Hitchcock was wise to have Wilder and Benson co-write Shadow of a Doubt, for they knew intimately what made a 'small town': the people, the atmosphere, the structure.  This allows for the comic relief in the form of Travers and Hume Cronyn as Herb, the 'kooky' friend who always discuss the various ways to commit murder and are big crime fans.  Those bits relieve the tension of the main plot, but in one crucial moment add to it, underscoring Charlie's growing agony over what she know of Uncle Charlie.

The screenplay also plays at something sinister with Charlie and Uncle Charlie, unspoken and at times symbolic.  Charlie comments about how they could be almost twins, and how they are connected by more than name.  This is perversely picked up in a crucial scene between them, when Uncle Charlie tells her that they have the same blood coursing through their veins.

It's one thing to be almost open about showing Charlie and Uncle Charlie as a yin/yang type of relationship, but I found something almost incestuous about Charlie/Uncle Charlie.

Early on, Uncle Charlie gives Charlie a ring and puts it on her finger.  The ring has an engraving on it, the first clue to the Merry Widow Killer's identity, but the presentation of the ring, the slipping it on her finger, almost makes it look like Uncle Charlie has 'married' Charlie.

There is something dark and ugly underneath all the clean-cut wholesomeness of small-town America and in Shadow of a Doubt, something sinister that is just beyond. 

Hitchcock underscores great moments of tension, such as when bells ring as the lights slowly go out one by one in the library where Charlie has her fears confirmed, or when we see the camera move further away at every call Charlie makes to Graham, suggesting he is moving further from her (and from saving her).

I think Shadow of a Doubt has to be among Joseph Cotten's best performances, and sadly one that did not get the recognition it deserved then and deserves now.   He is equally charming and wicked, a man with no morality to him.  I'll walk that back a bit: he does have a form of morality: the survival of the fittest.  Uncle Charlie as portrayed by Cotten is a man who says, and probably feels, that he is right in killing all these women.  He makes a long statement about how useless these widows are, with all their money and doing nothing with it other than buying things they don't need.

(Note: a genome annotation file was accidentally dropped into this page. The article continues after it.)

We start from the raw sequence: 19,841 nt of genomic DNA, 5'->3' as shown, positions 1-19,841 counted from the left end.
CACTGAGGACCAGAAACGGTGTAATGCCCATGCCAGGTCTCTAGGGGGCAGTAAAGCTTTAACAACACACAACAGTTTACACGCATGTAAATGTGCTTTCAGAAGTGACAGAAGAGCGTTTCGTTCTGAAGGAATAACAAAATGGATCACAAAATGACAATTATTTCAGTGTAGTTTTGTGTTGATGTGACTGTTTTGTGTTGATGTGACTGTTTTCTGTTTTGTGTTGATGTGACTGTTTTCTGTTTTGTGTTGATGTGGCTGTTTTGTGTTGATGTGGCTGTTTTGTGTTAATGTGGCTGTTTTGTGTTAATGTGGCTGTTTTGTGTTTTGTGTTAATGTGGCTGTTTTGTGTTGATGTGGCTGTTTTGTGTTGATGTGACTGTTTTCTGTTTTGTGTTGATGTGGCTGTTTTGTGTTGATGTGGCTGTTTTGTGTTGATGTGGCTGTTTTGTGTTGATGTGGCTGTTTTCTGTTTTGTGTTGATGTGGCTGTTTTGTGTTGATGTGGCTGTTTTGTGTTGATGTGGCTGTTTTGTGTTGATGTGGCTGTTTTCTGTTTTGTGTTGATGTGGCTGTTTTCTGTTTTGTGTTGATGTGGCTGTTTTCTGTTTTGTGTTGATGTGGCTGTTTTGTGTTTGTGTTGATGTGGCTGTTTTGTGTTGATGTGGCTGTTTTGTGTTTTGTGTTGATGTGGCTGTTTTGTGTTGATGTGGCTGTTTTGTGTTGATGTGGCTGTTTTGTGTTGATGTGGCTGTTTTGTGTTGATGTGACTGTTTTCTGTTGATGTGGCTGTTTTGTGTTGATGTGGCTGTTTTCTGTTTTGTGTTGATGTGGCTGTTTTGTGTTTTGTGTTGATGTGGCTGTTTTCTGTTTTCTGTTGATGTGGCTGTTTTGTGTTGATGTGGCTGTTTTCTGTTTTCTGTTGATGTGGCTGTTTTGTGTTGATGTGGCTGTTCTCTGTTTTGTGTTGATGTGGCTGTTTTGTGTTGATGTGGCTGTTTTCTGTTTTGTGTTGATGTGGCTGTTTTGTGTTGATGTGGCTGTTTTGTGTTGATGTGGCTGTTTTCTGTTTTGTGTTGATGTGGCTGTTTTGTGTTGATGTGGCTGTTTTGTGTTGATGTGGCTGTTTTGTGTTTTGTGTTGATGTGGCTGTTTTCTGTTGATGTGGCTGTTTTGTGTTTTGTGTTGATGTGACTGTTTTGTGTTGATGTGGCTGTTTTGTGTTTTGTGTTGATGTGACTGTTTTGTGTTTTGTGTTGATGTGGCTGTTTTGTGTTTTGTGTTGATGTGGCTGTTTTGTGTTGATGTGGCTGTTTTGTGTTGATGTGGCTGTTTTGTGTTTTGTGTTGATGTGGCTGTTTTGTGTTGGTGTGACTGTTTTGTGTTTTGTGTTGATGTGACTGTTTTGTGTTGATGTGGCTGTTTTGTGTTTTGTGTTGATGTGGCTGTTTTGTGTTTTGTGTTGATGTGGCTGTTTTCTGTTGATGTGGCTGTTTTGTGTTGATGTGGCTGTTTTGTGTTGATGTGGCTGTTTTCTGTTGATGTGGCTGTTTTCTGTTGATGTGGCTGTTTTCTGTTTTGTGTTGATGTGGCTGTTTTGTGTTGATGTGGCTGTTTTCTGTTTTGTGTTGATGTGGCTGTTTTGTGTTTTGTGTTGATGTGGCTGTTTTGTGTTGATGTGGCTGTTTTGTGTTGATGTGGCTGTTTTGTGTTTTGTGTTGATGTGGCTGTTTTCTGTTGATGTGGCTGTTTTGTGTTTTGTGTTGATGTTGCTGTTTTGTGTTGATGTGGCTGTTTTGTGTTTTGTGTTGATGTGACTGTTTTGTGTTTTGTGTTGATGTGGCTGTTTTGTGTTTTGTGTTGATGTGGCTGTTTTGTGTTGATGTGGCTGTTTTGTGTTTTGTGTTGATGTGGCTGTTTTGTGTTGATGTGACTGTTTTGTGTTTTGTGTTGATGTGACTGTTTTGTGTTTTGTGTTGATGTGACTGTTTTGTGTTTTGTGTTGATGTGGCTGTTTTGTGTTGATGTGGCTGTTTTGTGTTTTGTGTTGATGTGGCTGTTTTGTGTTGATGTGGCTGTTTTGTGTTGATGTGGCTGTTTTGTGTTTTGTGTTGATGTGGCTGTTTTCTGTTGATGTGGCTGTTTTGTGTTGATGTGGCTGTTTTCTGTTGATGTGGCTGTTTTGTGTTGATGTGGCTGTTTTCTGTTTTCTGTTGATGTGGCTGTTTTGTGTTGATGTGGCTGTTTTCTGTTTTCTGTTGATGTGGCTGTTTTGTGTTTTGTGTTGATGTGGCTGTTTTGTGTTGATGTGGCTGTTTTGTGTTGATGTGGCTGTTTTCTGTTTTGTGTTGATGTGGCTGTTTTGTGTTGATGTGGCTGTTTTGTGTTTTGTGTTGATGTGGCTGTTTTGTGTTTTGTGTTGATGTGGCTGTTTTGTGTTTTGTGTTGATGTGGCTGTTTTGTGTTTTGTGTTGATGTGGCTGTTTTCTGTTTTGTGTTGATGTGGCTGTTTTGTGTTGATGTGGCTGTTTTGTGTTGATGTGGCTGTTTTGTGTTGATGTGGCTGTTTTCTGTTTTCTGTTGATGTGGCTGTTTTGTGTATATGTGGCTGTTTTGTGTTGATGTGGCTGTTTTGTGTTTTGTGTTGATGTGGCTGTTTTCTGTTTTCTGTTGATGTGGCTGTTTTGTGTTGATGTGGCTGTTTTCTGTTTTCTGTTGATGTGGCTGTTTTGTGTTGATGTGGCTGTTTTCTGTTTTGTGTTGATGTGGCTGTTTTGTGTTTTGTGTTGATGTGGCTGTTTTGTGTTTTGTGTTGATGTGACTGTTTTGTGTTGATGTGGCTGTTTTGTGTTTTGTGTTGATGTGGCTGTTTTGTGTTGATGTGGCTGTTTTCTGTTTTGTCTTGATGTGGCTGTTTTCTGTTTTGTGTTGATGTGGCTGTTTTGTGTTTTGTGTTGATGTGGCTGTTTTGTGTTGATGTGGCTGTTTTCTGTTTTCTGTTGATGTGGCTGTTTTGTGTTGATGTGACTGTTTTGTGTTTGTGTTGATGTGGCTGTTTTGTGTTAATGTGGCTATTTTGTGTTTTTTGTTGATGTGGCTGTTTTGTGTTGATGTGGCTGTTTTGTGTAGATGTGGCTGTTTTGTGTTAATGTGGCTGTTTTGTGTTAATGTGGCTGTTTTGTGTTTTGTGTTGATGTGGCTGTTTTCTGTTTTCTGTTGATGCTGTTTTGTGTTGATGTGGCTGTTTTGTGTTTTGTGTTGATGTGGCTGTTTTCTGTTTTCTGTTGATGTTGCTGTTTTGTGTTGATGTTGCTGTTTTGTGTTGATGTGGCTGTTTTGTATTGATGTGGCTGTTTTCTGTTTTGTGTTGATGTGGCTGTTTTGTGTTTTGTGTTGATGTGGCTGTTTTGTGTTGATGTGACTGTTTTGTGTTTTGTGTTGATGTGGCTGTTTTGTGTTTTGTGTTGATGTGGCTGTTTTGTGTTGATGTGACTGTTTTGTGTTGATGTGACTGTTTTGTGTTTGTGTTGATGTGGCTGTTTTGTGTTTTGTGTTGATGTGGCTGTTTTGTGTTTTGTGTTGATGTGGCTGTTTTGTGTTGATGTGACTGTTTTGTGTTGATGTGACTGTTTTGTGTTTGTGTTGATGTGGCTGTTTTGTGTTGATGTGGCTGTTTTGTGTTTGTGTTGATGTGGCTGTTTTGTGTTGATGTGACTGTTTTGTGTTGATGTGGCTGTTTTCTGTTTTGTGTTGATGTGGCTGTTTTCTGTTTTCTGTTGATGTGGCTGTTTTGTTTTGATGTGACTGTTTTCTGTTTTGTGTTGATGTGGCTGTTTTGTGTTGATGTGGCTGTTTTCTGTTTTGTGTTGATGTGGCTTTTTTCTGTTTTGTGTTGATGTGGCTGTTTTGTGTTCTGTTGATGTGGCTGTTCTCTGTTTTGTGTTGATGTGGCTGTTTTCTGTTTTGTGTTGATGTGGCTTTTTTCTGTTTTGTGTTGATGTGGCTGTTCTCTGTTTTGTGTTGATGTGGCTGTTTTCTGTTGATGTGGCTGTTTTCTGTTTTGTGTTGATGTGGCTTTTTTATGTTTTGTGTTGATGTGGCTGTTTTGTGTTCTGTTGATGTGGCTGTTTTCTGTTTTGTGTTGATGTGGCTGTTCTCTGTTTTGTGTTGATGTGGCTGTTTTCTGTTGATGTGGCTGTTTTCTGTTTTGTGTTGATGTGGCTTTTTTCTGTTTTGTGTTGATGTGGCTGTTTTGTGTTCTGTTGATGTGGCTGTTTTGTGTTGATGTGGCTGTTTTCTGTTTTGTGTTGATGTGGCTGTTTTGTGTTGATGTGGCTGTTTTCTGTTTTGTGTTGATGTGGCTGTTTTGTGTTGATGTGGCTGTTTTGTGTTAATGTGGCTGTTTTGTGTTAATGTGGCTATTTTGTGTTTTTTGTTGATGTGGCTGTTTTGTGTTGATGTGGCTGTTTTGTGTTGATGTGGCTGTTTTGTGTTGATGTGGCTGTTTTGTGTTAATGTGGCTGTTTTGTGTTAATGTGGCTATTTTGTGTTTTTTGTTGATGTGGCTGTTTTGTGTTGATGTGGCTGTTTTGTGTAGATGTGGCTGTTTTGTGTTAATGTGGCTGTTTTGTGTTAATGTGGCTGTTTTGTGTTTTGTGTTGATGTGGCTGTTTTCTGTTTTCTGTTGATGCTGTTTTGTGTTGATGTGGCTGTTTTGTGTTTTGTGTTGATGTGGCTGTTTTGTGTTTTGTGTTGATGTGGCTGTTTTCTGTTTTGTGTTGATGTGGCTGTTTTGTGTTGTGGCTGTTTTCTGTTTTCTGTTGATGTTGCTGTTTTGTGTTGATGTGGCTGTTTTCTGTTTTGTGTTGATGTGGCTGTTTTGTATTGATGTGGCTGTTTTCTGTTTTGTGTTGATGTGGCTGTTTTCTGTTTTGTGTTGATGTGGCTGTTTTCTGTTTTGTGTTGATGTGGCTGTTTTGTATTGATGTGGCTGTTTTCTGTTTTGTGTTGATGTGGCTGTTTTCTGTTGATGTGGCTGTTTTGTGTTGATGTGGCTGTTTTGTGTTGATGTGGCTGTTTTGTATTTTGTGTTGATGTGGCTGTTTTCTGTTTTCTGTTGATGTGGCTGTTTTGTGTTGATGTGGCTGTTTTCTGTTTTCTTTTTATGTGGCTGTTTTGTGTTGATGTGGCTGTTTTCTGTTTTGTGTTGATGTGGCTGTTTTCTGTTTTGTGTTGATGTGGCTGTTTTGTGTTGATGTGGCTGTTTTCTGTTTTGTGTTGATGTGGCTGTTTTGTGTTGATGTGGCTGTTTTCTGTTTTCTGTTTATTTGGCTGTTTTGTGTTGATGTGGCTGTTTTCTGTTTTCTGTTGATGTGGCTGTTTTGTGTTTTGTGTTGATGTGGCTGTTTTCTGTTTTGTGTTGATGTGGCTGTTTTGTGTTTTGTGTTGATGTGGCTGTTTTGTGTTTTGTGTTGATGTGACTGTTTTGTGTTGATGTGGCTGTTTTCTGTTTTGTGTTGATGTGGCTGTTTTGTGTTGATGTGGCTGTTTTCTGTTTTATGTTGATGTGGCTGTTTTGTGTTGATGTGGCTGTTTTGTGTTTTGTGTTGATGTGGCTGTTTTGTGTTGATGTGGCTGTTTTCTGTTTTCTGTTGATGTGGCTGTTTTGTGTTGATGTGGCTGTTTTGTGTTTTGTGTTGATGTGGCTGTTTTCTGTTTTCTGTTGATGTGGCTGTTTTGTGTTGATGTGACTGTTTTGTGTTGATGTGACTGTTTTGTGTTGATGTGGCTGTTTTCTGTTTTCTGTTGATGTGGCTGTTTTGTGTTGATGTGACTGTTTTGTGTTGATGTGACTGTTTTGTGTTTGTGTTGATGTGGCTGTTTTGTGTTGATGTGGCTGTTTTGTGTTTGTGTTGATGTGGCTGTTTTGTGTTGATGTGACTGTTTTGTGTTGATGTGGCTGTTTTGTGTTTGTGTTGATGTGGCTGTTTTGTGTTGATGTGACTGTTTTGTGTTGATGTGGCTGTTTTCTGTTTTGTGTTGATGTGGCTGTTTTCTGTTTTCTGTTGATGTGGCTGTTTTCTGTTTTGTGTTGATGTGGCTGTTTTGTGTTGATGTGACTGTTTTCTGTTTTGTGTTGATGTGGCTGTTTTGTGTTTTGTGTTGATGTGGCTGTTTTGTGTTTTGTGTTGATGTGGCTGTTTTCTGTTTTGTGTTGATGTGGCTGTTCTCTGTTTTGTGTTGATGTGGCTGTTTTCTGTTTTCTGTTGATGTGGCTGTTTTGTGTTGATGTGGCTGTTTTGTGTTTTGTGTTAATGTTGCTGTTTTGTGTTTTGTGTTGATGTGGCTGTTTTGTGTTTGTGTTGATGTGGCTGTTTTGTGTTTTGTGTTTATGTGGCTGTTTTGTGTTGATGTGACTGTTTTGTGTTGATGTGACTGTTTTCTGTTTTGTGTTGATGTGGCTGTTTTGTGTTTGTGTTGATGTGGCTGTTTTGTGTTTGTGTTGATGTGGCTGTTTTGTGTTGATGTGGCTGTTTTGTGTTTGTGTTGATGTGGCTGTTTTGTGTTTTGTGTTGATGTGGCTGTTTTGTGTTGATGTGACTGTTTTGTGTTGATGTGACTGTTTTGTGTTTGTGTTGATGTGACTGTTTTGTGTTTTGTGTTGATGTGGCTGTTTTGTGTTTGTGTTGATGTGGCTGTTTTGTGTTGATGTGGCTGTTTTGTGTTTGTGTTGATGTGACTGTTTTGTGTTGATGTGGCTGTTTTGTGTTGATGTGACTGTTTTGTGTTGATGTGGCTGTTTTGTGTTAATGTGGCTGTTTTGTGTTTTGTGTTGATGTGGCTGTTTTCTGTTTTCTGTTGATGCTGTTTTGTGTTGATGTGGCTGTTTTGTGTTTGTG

As Cotten does this monologue, it almost plays like a bizarre justification or even confession, one only Charlie understands.  Uncle Charlie is so wicked in his amorality, but Cotten also lends him charm and outward pleasantness, which makes his true nature all the more grotesque.

Wright at times struck me as a little too star-struck with Uncle Charlie, and almost a bit naive.  However, given that is what the character was supposed to be, I cut her some slack.  Charlie grew to be more mature, more terrified, more wary of the man she once was passionate about.  It's the evolution of the character that makes this a strong Wright performance.

There were some things I didn't care for.  Nothing against Carey, but he never struck me as a romantic lead.  Furthermore, with Mrs. Miniver (for which Wright won a Best Supporting Actress Oscar) and The Best Years of Our Lives, I began to wonder if romantic subplots were required in all Teresa Wright films.  We never learned what happened to the widow Uncle Charlie had his eye on (whom we see briefly, waving to him on the same train).

That being said, Shadow of a Doubt becomes both a mystery and a tense cat-and-mouse game, ending in a tense battle to the death.  It's a great Alfred Hitchcock film, one that should be better remembered alongside his other masterworks.